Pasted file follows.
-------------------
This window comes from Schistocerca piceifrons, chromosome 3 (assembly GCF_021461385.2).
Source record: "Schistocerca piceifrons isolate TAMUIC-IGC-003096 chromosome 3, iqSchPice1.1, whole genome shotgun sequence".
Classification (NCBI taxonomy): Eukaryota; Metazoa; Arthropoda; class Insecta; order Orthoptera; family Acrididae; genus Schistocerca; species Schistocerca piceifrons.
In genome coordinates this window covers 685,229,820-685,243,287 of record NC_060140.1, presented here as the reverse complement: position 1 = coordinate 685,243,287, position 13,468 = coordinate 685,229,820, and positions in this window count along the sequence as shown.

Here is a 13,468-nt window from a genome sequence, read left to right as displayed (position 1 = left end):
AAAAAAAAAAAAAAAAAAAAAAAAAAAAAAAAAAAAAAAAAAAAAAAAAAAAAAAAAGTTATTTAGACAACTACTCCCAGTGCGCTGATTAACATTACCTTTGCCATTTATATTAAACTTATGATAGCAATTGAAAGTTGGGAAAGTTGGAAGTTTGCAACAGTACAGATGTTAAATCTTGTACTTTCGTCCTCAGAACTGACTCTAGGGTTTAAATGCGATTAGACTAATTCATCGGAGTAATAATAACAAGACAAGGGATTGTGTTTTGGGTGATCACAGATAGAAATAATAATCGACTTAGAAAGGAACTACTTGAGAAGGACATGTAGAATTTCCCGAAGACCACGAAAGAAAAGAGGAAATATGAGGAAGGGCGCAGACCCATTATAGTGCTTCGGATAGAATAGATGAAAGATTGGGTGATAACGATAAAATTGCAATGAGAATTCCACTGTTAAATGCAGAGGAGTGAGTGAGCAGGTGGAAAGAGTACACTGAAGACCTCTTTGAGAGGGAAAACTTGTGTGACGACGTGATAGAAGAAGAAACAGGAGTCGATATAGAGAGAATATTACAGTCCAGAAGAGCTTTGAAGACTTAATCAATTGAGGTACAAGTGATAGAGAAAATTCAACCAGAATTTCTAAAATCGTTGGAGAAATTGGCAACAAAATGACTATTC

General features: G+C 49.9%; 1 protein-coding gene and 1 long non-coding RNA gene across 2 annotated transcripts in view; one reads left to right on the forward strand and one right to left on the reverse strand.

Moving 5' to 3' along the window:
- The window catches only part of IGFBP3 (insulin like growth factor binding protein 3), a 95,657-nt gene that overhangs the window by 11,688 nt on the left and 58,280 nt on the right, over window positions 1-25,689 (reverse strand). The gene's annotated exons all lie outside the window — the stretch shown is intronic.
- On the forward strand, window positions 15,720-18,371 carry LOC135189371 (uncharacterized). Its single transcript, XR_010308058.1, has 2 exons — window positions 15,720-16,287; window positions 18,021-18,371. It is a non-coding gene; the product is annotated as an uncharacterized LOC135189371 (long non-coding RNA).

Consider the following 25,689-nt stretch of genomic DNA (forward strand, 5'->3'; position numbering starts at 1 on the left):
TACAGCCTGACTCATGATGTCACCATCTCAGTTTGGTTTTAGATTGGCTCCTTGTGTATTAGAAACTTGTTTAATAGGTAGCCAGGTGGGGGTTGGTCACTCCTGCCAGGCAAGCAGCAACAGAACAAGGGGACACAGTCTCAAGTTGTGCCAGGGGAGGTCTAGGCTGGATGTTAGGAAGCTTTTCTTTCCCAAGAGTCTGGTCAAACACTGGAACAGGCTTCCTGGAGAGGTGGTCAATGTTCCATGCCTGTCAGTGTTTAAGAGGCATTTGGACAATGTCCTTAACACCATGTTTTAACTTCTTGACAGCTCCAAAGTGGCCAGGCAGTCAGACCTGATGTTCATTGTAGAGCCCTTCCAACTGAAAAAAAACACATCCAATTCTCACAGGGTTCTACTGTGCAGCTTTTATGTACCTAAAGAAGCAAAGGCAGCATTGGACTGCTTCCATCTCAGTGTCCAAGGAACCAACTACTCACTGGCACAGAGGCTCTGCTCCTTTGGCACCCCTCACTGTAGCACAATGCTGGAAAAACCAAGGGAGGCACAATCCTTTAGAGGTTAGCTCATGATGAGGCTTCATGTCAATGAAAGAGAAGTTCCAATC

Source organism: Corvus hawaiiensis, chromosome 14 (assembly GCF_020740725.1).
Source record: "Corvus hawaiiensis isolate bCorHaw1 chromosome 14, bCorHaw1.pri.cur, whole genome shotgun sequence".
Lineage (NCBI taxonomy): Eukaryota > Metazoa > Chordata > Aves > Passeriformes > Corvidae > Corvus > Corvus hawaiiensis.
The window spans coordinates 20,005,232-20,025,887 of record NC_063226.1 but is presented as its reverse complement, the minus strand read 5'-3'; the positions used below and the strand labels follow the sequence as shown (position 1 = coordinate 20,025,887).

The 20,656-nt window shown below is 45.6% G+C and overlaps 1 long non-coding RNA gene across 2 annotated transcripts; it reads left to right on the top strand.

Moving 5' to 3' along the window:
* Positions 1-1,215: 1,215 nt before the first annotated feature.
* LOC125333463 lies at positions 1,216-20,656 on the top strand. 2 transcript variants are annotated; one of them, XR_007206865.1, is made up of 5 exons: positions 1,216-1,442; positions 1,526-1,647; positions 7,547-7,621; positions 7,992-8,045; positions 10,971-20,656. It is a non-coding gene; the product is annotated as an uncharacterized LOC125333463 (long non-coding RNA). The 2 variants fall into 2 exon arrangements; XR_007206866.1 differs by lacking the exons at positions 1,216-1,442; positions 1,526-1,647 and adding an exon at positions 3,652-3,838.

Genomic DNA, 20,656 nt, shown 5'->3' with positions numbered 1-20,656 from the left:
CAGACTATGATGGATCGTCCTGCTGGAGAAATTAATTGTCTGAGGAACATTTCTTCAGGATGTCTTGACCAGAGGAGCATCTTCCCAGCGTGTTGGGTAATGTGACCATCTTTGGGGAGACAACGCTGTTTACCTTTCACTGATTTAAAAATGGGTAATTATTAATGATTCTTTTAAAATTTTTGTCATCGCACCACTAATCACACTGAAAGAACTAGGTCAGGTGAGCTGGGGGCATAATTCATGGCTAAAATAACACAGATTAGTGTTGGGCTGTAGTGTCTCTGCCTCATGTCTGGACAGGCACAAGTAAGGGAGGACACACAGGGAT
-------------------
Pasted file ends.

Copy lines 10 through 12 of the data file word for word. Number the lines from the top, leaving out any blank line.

- On the forward strand, window positions 15,720-18,371 carry LOC135189371 (uncharacterized). Its single transcript, XR_010308058.1, has 2 exons — window positions 15,720-16,287; window positions 18,021-18,371. It is a non-coding gene; the product is annotated as an uncharacterized LOC135189371 (long non-coding RNA).

Consider the following 25,689-nt stretch of genomic DNA (forward strand, 5'->3'; position numbering starts at 1 on the left):
TACAGCCTGACTCATGATGTCACCATCTCAGTTTGGTTTTAGATTGGCTCCTTGTGTATTAGAAACTTGTTTAATAGGTAGCCAGGTGGGGGTTGGTCACTCCTGCCAGGCAAGCAGCAACAGAACAAGGGGACACAGTCTCAAGTTGTGCCAGGGGAGGTCTAGGCTGGATGTTAGGAAGCTTTTCTTTCCCAAGAGTCTGGTCAAACACTGGAACAGGCTTCCTGGAGAGGTGGTCAATGTTCCATGCCTGTCAGTGTTTAAGAGGCATTTGGACAATGTCCTTAACACCATGTTTTAACTTCTTGACAGCTCCAAAGTGGCCAGGCAGTCAGACCTGATGTTCATTGTAGAGCCCTTCCAACTGAAAAAAAACACATCCAATTCTCACAGGGTTCTACTGTGCAGCTTTTATGTACCTAAAGAAGCAAAGGCAGCATTGGACTGCTTCCATCTCAGTGTCCAAGGAACCAACTACTCACTGGCACAGAGGCTCTGCTCCTTTGGCACCCCTCACTGTAGCACAATGCTGGAAAAACCAAGGGAGGCACAATCCTTTAGAGGTTAGCTCATGATGAGGCTTCATGTCAATGAAAGAGAAGTTCCAATC